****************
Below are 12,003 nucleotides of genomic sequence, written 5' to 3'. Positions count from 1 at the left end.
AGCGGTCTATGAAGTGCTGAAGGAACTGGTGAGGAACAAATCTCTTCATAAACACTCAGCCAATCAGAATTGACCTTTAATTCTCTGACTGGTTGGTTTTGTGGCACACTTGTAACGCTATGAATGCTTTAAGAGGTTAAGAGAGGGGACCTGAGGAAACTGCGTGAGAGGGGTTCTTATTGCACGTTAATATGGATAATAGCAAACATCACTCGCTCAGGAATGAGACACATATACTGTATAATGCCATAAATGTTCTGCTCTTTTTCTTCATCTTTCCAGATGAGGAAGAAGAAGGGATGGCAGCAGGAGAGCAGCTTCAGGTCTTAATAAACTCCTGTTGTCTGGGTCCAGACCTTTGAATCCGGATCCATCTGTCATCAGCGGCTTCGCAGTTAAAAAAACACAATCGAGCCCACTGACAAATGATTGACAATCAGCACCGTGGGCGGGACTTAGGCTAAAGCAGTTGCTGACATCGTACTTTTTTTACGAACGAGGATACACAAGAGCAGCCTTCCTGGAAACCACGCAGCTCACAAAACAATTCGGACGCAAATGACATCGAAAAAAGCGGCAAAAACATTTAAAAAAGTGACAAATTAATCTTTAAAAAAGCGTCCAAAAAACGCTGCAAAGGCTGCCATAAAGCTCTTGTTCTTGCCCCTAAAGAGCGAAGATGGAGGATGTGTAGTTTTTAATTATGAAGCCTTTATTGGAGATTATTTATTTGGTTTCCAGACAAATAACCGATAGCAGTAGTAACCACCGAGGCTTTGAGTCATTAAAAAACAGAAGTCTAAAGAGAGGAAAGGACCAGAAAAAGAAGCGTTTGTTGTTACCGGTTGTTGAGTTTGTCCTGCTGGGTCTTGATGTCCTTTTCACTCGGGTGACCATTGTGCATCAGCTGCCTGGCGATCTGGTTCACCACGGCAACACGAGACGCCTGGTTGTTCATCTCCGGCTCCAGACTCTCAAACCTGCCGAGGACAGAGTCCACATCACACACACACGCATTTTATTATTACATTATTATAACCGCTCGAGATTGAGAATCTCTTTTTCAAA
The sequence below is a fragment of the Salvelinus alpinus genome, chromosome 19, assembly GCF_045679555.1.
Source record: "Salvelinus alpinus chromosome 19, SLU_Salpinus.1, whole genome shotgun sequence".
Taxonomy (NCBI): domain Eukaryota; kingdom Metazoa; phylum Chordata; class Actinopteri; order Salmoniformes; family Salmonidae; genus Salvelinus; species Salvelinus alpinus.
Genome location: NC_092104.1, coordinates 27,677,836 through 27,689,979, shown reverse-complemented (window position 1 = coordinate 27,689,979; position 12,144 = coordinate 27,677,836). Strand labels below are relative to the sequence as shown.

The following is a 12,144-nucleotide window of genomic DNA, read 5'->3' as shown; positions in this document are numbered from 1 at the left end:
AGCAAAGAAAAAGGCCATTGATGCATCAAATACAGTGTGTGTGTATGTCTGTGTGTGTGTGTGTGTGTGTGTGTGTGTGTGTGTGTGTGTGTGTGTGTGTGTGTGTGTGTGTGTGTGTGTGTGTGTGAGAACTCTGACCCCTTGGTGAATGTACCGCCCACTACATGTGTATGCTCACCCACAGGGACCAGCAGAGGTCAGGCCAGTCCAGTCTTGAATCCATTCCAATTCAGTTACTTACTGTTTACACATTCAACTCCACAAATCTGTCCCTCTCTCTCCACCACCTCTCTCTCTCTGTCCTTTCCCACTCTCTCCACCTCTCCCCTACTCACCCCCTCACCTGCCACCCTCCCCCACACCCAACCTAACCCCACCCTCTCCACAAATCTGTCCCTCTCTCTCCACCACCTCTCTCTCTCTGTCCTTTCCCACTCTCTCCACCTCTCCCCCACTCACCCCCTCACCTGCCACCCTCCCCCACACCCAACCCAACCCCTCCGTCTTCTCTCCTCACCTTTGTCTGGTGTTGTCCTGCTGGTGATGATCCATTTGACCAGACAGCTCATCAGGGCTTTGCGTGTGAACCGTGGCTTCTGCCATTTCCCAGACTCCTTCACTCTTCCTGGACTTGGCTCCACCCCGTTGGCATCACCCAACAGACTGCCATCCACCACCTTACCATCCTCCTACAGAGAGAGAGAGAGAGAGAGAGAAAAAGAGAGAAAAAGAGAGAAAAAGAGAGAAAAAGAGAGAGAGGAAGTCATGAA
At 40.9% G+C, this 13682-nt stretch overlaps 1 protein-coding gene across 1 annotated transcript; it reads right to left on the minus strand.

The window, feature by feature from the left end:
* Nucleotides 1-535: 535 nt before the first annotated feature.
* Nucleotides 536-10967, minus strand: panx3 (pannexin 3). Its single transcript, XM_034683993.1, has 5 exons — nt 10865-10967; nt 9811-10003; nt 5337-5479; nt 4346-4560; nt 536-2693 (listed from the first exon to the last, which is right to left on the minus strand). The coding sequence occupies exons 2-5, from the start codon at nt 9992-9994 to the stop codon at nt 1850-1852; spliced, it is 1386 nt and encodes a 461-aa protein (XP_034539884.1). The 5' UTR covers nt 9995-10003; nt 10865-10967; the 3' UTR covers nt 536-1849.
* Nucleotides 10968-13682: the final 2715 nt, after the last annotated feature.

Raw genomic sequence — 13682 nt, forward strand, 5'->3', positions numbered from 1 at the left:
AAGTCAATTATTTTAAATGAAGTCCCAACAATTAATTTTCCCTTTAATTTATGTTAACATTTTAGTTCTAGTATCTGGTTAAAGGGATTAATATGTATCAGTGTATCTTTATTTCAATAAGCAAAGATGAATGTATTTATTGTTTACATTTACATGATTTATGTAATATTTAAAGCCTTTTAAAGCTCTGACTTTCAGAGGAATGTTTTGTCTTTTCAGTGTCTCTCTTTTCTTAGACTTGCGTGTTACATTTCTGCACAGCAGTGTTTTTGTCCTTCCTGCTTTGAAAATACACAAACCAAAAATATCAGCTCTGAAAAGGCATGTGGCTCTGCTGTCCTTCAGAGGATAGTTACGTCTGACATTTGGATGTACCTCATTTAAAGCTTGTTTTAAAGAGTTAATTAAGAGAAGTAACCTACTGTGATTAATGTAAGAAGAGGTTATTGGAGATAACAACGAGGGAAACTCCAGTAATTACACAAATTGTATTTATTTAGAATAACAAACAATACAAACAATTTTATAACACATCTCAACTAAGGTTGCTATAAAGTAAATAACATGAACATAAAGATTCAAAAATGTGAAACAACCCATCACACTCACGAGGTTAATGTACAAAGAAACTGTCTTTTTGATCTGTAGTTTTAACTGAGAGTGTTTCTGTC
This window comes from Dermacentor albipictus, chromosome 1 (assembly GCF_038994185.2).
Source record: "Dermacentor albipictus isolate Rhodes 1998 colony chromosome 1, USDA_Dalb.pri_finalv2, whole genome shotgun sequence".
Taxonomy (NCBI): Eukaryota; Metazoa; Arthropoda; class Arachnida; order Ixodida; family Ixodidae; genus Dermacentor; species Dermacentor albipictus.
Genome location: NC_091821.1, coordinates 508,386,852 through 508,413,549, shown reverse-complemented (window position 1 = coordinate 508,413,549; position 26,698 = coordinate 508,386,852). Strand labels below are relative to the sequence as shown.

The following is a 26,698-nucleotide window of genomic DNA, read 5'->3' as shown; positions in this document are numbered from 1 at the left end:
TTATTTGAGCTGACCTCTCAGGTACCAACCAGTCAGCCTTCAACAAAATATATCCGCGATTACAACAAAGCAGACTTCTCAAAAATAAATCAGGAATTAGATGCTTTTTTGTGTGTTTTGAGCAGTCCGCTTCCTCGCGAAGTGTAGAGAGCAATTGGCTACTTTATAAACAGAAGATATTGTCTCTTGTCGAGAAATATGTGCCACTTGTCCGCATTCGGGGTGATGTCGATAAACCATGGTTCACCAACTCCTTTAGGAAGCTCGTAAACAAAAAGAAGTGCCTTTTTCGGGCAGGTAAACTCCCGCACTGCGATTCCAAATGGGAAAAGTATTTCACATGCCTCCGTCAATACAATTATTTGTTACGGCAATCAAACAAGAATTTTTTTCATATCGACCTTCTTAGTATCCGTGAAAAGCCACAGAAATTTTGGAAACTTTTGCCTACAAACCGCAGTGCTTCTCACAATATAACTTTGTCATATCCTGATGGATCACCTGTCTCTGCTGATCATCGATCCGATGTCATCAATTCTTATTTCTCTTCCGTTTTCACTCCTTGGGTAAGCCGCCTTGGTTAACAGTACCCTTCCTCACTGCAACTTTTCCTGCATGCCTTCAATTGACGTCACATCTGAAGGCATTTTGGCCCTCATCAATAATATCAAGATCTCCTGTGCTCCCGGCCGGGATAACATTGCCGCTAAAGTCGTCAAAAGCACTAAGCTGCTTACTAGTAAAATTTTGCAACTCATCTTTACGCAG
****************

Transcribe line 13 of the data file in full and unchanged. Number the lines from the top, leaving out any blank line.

* Nucleotides 10968-13682: the final 2715 nt, after the last annotated feature.